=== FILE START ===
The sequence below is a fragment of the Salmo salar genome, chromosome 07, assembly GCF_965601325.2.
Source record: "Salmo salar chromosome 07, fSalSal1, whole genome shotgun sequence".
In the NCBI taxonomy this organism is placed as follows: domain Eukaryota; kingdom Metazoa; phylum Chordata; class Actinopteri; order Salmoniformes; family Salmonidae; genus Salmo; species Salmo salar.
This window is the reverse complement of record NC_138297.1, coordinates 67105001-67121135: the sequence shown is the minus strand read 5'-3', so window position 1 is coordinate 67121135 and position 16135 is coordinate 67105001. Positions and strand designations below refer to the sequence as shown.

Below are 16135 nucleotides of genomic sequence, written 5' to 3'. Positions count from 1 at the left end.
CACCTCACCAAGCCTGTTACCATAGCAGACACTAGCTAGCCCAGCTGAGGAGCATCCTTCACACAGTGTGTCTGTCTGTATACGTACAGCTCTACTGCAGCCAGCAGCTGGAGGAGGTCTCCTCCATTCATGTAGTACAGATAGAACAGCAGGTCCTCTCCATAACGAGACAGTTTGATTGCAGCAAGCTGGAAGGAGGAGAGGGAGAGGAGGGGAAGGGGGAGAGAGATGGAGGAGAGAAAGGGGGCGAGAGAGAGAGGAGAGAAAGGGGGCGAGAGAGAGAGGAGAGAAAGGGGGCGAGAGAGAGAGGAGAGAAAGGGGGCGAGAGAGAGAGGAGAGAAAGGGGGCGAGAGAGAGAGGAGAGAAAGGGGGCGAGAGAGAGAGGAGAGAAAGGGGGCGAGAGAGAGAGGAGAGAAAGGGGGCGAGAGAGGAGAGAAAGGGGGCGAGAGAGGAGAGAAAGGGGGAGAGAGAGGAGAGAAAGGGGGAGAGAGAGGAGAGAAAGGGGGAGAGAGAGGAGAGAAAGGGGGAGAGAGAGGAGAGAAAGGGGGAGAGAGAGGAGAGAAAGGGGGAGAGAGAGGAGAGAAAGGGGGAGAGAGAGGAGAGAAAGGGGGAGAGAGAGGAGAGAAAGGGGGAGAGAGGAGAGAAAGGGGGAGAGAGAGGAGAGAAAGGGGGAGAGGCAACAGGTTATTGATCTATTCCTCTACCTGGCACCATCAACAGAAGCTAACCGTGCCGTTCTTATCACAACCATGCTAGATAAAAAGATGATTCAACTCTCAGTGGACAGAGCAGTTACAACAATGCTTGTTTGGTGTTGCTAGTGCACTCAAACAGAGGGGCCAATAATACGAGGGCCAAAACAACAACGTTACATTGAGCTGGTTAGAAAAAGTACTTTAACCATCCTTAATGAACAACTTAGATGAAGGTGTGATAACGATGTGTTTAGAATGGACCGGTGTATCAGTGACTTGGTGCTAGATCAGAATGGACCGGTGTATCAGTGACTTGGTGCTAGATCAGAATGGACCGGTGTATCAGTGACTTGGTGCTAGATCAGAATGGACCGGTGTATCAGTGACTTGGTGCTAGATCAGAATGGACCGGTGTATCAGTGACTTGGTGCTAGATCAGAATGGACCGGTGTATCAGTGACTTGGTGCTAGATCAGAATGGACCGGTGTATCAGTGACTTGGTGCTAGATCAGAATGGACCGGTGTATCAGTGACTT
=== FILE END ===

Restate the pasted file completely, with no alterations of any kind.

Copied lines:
The sequence below is a fragment of the Salmo salar genome, chromosome 07, assembly GCF_965601325.2.
Source record: "Salmo salar chromosome 07, fSalSal1, whole genome shotgun sequence".
In the NCBI taxonomy this organism is placed as follows: domain Eukaryota; kingdom Metazoa; phylum Chordata; class Actinopteri; order Salmoniformes; family Salmonidae; genus Salmo; species Salmo salar.
This window is the reverse complement of record NC_138297.1, coordinates 67105001-67121135: the sequence shown is the minus strand read 5'-3', so window position 1 is coordinate 67121135 and position 16135 is coordinate 67105001. Positions and strand designations below refer to the sequence as shown.

Below are 16135 nucleotides of genomic sequence, written 5' to 3'. Positions count from 1 at the left end.
CACCTCACCAAGCCTGTTACCATAGCAGACACTAGCTAGCCCAGCTGAGGAGCATCCTTCACACAGTGTGTCTGTCTGTATACGTACAGCTCTACTGCAGCCAGCAGCTGGAGGAGGTCTCCTCCATTCATGTAGTACAGATAGAACAGCAGGTCCTCTCCATAACGAGACAGTTTGATTGCAGCAAGCTGGAAGGAGGAGAGGGAGAGGAGGGGAAGGGGGAGAGAGATGGAGGAGAGAAAGGGGGCGAGAGAGAGAGGAGAGAAAGGGGGCGAGAGAGAGAGGAGAGAAAGGGGGCGAGAGAGAGAGGAGAGAAAGGGGGCGAGAGAGAGAGGAGAGAAAGGGGGCGAGAGAGAGAGGAGAGAAAGGGGGCGAGAGAGAGAGGAGAGAAAGGGGGCGAGAGAGAGAGGAGAGAAAGGGGGCGAGAGAGGAGAGAAAGGGGGCGAGAGAGGAGAGAAAGGGGGAGAGAGAGGAGAGAAAGGGGGAGAGAGAGGAGAGAAAGGGGGAGAGAGAGGAGAGAAAGGGGGAGAGAGAGGAGAGAAAGGGGGAGAGAGAGGAGAGAAAGGGGGAGAGAGAGGAGAGAAAGGGGGAGAGAGAGGAGAGAAAGGGGGAGAGAGAGGAGAGAAAGGGGGAGAGAGGAGAGAAAGGGGGAGAGAGAGGAGAGAAAGGGGGAGAGGCAACAGGTTATTGATCTATTCCTCTACCTGGCACCATCAACAGAAGCTAACCGTGCCGTTCTTATCACAACCATGCTAGATAAAAAGATGATTCAACTCTCAGTGGACAGAGCAGTTACAACAATGCTTGTTTGGTGTTGCTAGTGCACTCAAACAGAGGGGCCAATAATACGAGGGCCAAAACAACAACGTTACATTGAGCTGGTTAGAAAAAGTACTTTAACCATCCTTAATGAACAACTTAGATGAAGGTGTGATAACGATGTGTTTAGAATGGACCGGTGTATCAGTGACTTGGTGCTAGATCAGAATGGACCGGTGTATCAGTGACTTGGTGCTAGATCAGAATGGACCGGTGTATCAGTGACTTGGTGCTAGATCAGAATGGACCGGTGTATCAGTGACTTGGTGCTAGATCAGAATGGACCGGTGTATCAGTGACTTGGTGCTAGATCAGAATGGACCGGTGTATCAGTGACTTGGTGCTAGATCAGAATGGACCGGTGTATCAGTGACTTGGTGCTAGATCAGAATGGACCGGTGTATCAGTGACTT